Spencer, Cornelia (Ann) Phillips
SPENCER, Cornelia (Ann) Phillips
Born 20 March 1825, Harlem, New York; died 11 March 1908, Cambridge, Massachusetts
Daughter of James and Judith Vermeule Phillips; married James Spencer, 1855 (died 1861); children: one daughter
The year after Cornelia Spencer's birth, her family moved to Chapel Hill, North Carolina, where her father became professor of mathematics at the University of North Carolina. Spencer was educated at home and always felt her education had been inferior to that received by her brothers. For this reason, she was a tireless crusader for women's education later in life. After her husband, an Alabama lawyer, died in 1861, she and her daughter returned to the Phillips home in Chapel Hill.
After the Civil War, Spencer began teaching Latin and Greek to children in the community. To make ends meet, she also tutored, ran a boarding house, painted china, worked for the university, and contributed occasional articles to the newspapers. An offer from the North Carolina Presbyterian to write a column on subjects of her choice at $400 per year provided some measure of financial security.
Spencer used her column to promote her two favorite projects—the restoration of the University of North Carolina and education for women. The university had been closed during the Civil War, and when it reopened it was under the control of a president and professor appointed by the "Carpetbag" Republican government. Spencer not only criticized the politics of the faculty, but their lack of educational qualifications. When the university was reorganized again in 1875, and the Republicans dismissed, Spencer climbed the belfry to ring out the good news. In 1895 the university awarded her an honorary degree for her lifelong devotion, the first ever given to a woman by that institution. Her crusade for better education for women also bore fruit in 1877 when the university opened a summer normal school for girls. Spencer was instrumental in founding the Normal and Industrial School for Women in 1891, which later became the Women's College of the University of North Carolina at Greensboro.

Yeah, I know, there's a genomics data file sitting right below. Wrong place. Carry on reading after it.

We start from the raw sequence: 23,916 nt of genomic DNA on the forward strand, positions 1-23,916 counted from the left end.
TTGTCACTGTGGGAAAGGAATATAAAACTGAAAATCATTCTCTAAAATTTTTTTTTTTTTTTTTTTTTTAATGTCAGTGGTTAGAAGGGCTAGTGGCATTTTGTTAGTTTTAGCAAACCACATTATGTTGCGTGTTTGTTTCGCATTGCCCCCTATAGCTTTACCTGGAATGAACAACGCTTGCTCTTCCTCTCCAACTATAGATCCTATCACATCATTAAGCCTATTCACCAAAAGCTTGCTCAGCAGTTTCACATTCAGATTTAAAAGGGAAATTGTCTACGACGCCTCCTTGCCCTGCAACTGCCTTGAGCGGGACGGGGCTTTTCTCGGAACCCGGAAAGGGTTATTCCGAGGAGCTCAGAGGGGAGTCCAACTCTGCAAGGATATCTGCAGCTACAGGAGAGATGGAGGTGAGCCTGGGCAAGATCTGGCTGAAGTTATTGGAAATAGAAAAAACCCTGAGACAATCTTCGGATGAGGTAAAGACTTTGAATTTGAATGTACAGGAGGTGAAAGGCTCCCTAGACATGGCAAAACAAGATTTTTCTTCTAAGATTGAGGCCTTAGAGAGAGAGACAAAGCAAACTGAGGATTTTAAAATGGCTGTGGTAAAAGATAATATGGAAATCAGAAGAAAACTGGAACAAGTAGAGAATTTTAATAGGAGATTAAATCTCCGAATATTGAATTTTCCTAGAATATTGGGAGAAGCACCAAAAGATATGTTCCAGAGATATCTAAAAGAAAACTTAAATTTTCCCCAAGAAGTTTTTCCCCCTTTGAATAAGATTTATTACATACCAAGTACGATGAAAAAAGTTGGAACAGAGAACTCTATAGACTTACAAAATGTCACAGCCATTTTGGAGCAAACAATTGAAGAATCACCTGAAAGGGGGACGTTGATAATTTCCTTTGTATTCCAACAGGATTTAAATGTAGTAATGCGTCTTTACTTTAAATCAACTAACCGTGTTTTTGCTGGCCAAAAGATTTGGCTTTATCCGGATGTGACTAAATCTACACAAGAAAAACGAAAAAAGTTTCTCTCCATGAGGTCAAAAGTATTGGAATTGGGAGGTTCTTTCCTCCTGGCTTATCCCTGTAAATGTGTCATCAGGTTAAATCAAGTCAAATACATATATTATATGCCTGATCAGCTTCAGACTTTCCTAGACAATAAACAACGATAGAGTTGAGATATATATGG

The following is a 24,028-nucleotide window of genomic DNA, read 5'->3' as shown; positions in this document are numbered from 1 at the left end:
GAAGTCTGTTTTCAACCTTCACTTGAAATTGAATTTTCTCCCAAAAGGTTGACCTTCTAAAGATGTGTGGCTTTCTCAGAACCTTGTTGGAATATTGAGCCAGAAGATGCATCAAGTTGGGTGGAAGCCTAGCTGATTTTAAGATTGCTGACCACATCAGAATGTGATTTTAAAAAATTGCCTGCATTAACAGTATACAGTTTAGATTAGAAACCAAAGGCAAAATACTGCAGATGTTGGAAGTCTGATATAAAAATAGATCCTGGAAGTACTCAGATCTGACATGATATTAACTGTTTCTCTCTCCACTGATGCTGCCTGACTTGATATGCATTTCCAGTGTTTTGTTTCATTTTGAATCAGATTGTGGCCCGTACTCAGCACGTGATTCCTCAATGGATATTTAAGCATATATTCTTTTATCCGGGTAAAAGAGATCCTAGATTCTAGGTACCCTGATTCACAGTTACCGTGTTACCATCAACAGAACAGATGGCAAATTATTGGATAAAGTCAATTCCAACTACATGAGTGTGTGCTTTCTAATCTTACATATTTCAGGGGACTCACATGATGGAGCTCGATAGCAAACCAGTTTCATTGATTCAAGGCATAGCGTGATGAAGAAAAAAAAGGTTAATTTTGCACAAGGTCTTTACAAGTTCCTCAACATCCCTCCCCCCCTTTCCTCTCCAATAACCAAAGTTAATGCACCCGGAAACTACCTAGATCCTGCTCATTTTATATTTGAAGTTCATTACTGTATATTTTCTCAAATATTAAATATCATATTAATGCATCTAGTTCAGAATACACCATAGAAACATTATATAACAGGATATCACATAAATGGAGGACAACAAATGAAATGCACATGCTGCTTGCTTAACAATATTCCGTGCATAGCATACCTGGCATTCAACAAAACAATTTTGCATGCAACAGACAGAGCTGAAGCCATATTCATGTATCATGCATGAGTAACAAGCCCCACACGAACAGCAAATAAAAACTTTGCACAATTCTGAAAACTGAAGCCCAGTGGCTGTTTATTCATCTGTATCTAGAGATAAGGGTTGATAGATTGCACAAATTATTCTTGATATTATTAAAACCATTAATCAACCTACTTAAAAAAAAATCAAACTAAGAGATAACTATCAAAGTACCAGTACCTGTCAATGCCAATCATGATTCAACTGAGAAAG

In 1894 Spencer moved to Cambridge, Massachusetts, to live with her daughter and son-in-law. She wrote her first book, The Last Ninety Days of the War in North Carolina (1866), at the urging of her good friend David L. Swain, president of the University of North Carolina. Swain and former Confederate Governor Zebulon B. Vance offered her access to their private wartime papers to give the work authenticity and accuracy. Called a "Whig review of the War" by the press, The Last Ninety Days is a bitter condemnation of secession and the Confederate leadership. "That North Carolina accepted a destiny which she was unable to control, when she ranged herself in the war for Southern independence, is a fact which cannot be disputed." As a result, the state was left ravaged and penniless by Sherman's invasion, and its people broken in spirit. Spencer firmly believed, as most North Carolinians did, that her state had sent more men to the Confederate army than any other but was the least honored in civil and military appointments. She has only high praise for Governor Vance's attempts to feed and clothe his people, even when his actions violated Confederate law. "Looking back at our delusions, errors, and miscalculations for the four years of the war," she concludes, "the wonder is that the Confederacy lasted as long as it did."
Spencer's second book, Pen and Ink Sketches of the University of North Carolina (1869), first appeared as a series of articles in the Raleigh Standard. Her last book, published in 1888, is a children's history of the state.
First Steps in North Carolina History (1888). Selected Papers of Cornelia Phillips Spencer (edited by L. R. Wilson, 1953).
Cornelia Phillips Spencer's diaries, journals, and letters are in the Southern Historical Collection of the University of North Carolina Library in Chapel Hill, North Carolina.
Chamberlain, H. S., Old Days in Chapel Hill (1926). Russell, P., The Woman Who Rang the Bell (1949).